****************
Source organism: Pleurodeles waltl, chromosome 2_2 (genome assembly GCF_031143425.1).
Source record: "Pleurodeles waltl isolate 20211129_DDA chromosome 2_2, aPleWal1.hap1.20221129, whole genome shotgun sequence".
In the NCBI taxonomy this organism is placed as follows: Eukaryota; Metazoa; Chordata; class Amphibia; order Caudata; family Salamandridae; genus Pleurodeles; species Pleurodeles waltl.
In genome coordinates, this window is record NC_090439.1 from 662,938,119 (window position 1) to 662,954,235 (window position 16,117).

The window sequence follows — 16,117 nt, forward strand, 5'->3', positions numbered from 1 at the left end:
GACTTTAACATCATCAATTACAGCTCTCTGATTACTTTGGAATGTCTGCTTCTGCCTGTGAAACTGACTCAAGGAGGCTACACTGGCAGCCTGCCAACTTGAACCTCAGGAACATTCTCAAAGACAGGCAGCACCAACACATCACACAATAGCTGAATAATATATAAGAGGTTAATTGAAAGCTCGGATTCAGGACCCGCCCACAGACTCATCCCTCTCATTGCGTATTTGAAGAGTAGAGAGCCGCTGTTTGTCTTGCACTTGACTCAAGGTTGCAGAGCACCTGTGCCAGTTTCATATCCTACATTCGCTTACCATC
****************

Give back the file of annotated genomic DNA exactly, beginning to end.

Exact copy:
Source organism: Pleurodeles waltl, chromosome 2_2 (genome assembly GCF_031143425.1).
Source record: "Pleurodeles waltl isolate 20211129_DDA chromosome 2_2, aPleWal1.hap1.20221129, whole genome shotgun sequence".
In the NCBI taxonomy this organism is placed as follows: Eukaryota; Metazoa; Chordata; class Amphibia; order Caudata; family Salamandridae; genus Pleurodeles; species Pleurodeles waltl.
In genome coordinates, this window is record NC_090439.1 from 662,938,119 (window position 1) to 662,954,235 (window position 16,117).

The window sequence follows — 16,117 nt, forward strand, 5'->3', positions numbered from 1 at the left end:
GACTTTAACATCATCAATTACAGCTCTCTGATTACTTTGGAATGTCTGCTTCTGCCTGTGAAACTGACTCAAGGAGGCTACACTGGCAGCCTGCCAACTTGAACCTCAGGAACATTCTCAAAGACAGGCAGCACCAACACATCACACAATAGCTGAATAATATATAAGAGGTTAATTGAAAGCTCGGATTCAGGACCCGCCCACAGACTCATCCCTCTCATTGCGTATTTGAAGAGTAGAGAGCCGCTGTTTGTCTTGCACTTGACTCAAGGTTGCAGAGCACCTGTGCCAGTTTCATATCCTACATTCGCTTACCATC